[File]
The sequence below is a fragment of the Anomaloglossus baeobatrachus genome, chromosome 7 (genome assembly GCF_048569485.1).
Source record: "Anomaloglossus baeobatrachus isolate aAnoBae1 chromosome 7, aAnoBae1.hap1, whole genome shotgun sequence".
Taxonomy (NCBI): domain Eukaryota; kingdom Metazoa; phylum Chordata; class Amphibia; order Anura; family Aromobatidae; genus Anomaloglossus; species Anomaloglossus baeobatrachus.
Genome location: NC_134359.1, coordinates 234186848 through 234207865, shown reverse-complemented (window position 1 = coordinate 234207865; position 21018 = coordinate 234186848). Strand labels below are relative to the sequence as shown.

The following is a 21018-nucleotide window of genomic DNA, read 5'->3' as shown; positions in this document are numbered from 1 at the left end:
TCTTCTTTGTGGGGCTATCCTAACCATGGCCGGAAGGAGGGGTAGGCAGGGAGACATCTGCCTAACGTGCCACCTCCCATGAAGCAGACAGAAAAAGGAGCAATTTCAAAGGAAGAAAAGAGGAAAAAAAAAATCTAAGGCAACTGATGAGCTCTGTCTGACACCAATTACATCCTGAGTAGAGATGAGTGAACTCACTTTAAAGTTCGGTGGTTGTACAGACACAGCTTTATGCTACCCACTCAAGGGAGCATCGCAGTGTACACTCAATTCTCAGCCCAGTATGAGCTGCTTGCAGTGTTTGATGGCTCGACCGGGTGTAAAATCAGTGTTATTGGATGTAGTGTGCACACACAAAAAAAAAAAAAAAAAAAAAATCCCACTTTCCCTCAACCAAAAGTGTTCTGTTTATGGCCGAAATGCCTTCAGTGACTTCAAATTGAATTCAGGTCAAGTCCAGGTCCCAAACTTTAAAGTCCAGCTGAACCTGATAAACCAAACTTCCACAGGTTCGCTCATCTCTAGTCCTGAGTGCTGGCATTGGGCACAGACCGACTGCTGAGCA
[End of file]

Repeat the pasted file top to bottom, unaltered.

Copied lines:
The sequence below is a fragment of the Anomaloglossus baeobatrachus genome, chromosome 7 (genome assembly GCF_048569485.1).
Source record: "Anomaloglossus baeobatrachus isolate aAnoBae1 chromosome 7, aAnoBae1.hap1, whole genome shotgun sequence".
Taxonomy (NCBI): domain Eukaryota; kingdom Metazoa; phylum Chordata; class Amphibia; order Anura; family Aromobatidae; genus Anomaloglossus; species Anomaloglossus baeobatrachus.
Genome location: NC_134359.1, coordinates 234186848 through 234207865, shown reverse-complemented (window position 1 = coordinate 234207865; position 21018 = coordinate 234186848). Strand labels below are relative to the sequence as shown.

The following is a 21018-nucleotide window of genomic DNA, read 5'->3' as shown; positions in this document are numbered from 1 at the left end:
TCTTCTTTGTGGGGCTATCCTAACCATGGCCGGAAGGAGGGGTAGGCAGGGAGACATCTGCCTAACGTGCCACCTCCCATGAAGCAGACAGAAAAAGGAGCAATTTCAAAGGAAGAAAAGAGGAAAAAAAAAATCTAAGGCAACTGATGAGCTCTGTCTGACACCAATTACATCCTGAGTAGAGATGAGTGAACTCACTTTAAAGTTCGGTGGTTGTACAGACACAGCTTTATGCTACCCACTCAAGGGAGCATCGCAGTGTACACTCAATTCTCAGCCCAGTATGAGCTGCTTGCAGTGTTTGATGGCTCGACCGGGTGTAAAATCAGTGTTATTGGATGTAGTGTGCACACACAAAAAAAAAAAAAAAAAAAAAATCCCACTTTCCCTCAACCAAAAGTGTTCTGTTTATGGCCGAAATGCCTTCAGTGACTTCAAATTGAATTCAGGTCAAGTCCAGGTCCCAAACTTTAAAGTCCAGCTGAACCTGATAAACCAAACTTCCACAGGTTCGCTCATCTCTAGTCCTGAGTGCTGGCATTGGGCACAGACCGACTGCTGAGCA